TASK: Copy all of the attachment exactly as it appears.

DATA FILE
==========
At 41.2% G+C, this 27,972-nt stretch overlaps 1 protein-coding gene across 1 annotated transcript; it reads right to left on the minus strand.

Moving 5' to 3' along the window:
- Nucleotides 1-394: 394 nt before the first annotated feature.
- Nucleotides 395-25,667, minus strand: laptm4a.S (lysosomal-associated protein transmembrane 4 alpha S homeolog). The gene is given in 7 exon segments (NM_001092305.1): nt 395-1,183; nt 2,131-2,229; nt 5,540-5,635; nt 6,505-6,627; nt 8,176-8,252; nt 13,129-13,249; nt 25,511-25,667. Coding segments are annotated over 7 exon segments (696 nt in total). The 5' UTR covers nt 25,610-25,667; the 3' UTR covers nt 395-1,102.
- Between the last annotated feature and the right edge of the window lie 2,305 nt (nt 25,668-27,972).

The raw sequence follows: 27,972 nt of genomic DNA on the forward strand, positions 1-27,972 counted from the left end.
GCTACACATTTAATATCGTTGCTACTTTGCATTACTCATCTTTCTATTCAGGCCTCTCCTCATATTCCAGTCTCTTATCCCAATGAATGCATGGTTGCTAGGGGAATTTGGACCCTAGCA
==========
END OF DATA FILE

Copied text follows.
At 41.2% G+C, this 27,972-nt stretch overlaps 1 protein-coding gene across 1 annotated transcript; it reads right to left on the minus strand.

Moving 5' to 3' along the window:
- Nucleotides 1-394: 394 nt before the first annotated feature.
- Nucleotides 395-25,667, minus strand: laptm4a.S (lysosomal-associated protein transmembrane 4 alpha S homeolog). The gene is given in 7 exon segments (NM_001092305.1): nt 395-1,183; nt 2,131-2,229; nt 5,540-5,635; nt 6,505-6,627; nt 8,176-8,252; nt 13,129-13,249; nt 25,511-25,667. Coding segments are annotated over 7 exon segments (696 nt in total). The 5' UTR covers nt 25,610-25,667; the 3' UTR covers nt 395-1,102.
- Between the last annotated feature and the right edge of the window lie 2,305 nt (nt 25,668-27,972).

The raw sequence follows: 27,972 nt of genomic DNA on the forward strand, positions 1-27,972 counted from the left end.
GCTACACATTTAATATCGTTGCTACTTTGCATTACTCATCTTTCTATTCAGGCCTCTCCTCATATTCCAGTCTCTTATCCCAATGAATGCATGGTTGCTAGGGGAATTTGGACCCTAGCA